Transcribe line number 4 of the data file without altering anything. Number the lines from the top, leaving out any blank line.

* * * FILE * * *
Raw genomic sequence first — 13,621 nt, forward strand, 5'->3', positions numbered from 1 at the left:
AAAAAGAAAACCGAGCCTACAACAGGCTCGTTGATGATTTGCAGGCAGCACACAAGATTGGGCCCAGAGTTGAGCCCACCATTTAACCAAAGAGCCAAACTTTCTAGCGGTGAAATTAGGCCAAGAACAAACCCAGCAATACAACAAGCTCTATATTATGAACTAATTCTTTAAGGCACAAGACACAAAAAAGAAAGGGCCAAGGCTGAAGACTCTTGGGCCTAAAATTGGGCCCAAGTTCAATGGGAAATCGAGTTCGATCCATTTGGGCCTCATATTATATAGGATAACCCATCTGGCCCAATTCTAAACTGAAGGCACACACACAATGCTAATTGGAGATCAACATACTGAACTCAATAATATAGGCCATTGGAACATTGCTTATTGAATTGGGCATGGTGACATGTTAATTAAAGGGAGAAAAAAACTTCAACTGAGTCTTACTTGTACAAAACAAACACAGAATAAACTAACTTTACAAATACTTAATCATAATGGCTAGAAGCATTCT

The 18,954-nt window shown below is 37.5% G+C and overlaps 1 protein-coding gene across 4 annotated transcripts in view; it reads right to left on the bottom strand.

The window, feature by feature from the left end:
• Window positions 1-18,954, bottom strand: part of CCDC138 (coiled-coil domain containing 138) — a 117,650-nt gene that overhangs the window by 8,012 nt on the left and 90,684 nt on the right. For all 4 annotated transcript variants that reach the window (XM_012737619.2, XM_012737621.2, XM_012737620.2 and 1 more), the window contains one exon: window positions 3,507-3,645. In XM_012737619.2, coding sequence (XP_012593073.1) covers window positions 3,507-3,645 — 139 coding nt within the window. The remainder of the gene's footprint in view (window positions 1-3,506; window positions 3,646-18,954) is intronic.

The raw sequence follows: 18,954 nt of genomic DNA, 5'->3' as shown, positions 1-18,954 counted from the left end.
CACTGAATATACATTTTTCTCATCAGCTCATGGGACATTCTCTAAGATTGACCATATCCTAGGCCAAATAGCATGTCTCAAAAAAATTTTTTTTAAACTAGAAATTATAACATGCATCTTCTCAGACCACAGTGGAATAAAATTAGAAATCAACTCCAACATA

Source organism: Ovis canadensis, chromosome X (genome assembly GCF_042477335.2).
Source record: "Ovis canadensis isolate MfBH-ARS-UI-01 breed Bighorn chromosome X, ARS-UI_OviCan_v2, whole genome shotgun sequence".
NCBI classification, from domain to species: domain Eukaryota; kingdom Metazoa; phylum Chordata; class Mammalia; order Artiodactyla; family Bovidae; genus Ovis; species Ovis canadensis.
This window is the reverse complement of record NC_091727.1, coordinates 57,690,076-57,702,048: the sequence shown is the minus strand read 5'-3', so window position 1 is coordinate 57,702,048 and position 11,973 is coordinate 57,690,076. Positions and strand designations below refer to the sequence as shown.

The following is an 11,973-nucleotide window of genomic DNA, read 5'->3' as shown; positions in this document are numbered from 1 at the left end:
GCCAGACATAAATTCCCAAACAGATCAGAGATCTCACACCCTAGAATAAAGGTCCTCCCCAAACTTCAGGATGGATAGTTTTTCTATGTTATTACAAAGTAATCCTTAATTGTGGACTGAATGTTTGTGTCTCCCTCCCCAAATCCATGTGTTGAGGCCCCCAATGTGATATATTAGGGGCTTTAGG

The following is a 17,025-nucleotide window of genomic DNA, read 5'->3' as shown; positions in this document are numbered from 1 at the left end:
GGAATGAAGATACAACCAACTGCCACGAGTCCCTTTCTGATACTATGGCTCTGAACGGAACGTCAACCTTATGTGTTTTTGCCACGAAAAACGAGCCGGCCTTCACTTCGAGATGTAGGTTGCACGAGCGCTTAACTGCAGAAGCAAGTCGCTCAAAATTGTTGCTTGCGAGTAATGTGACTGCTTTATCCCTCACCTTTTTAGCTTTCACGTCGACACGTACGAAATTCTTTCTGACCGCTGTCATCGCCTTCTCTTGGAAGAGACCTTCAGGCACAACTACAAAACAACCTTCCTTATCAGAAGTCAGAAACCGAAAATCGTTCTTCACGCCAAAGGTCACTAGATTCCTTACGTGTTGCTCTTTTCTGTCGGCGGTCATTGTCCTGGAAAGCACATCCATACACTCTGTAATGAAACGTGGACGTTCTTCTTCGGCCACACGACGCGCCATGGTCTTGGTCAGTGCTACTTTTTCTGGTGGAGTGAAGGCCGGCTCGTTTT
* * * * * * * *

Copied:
The window, feature by feature from the left end: